The USS Vincennes was a New Orleans-class heavy cruiser built in Quincy, Massachusetts. She was commissioned in 1937, having her shakedown cruise in April of the same year to Northern European waters. In 1938, she steamed into the Pacific Ocean via the Panama Canal.
Once in the Pacific, she participated in the Fleet Problem XIX and other exercises, returning to the Atlantic in June of 1939. After the outbreak of World War II, the ship made patrols to ensure that the U.S. position of neutrality. In 1940, she even brought a shipment of gold into the U.S. from Morocco. 1941 saw the cruiser take part in combat exercises in the Caribbean, more neutrality patrols, a gold shipment from South Africa and escort duties for convoys in the North and South Atlantic.
Action in World War II
In March of 1942, with the U.S. now in the war, the Vincennes was sent to the Pacific theater. She acted as an escort to the USS Hornet and was present when she launched the Doolittle Raid against targets on Japan. She continued with the carrier force as it sailed south to take part in the Battle of Coral Sea. She returned to Pearl Harbor in late May, then participating in the Battle of Midway. During Midway, she acted as the screen for the USS Yorktown, although she would be disabled by Japanese plane attacks.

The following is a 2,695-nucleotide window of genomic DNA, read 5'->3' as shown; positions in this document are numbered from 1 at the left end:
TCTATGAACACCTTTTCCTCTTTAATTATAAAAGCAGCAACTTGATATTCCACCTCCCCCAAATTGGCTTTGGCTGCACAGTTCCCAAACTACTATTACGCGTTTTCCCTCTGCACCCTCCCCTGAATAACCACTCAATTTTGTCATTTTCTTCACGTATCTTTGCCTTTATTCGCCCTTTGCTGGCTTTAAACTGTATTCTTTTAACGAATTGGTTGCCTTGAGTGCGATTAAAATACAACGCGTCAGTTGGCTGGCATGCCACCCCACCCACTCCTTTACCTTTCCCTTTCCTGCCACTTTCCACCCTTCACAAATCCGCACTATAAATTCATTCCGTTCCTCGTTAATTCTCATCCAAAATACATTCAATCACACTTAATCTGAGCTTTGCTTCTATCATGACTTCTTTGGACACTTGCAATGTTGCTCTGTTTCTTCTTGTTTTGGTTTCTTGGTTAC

After repairs and tactical exercises in Hawaii, in mid-July she returned to the South Pacific to help with the invasion of Guadalcanal and the southern Solomon Island of Tulagi. She was present during the invasion landings in August 1942, shelling targets on shore and providing protection against Japanese planes. The morning of August 9 saw the Vincennes patrolling Tulagi with her sister ships, Astoria CA-34 and Quincy CA-39. Unfortunately, the group of ships was attacked with heavy gun fire and torpedoes from a Japanese cruiser force, decimating the vessels. All three cruisers sank to the bottom of the area that was eventually known as “Iron Bottom Sound.”
Asbestos in Navy Ships
Although an essential component of the naval fleet, even today, naval cruisers also pose a lasting health risk to soldiers serving on them. Unfortunately, products containing asbestos were common, especially on older ships, because of the material’s high resistance to heat and fire. Despite its value as an insulator, asbestos fiber intake can lead to several serious health consequences, including mesothelioma, a devastating cancer without cure. Current and former military personnel who came into contact with these ships should seek immediate medical attention in order to detect possible health consequences associated with asbestos exposure.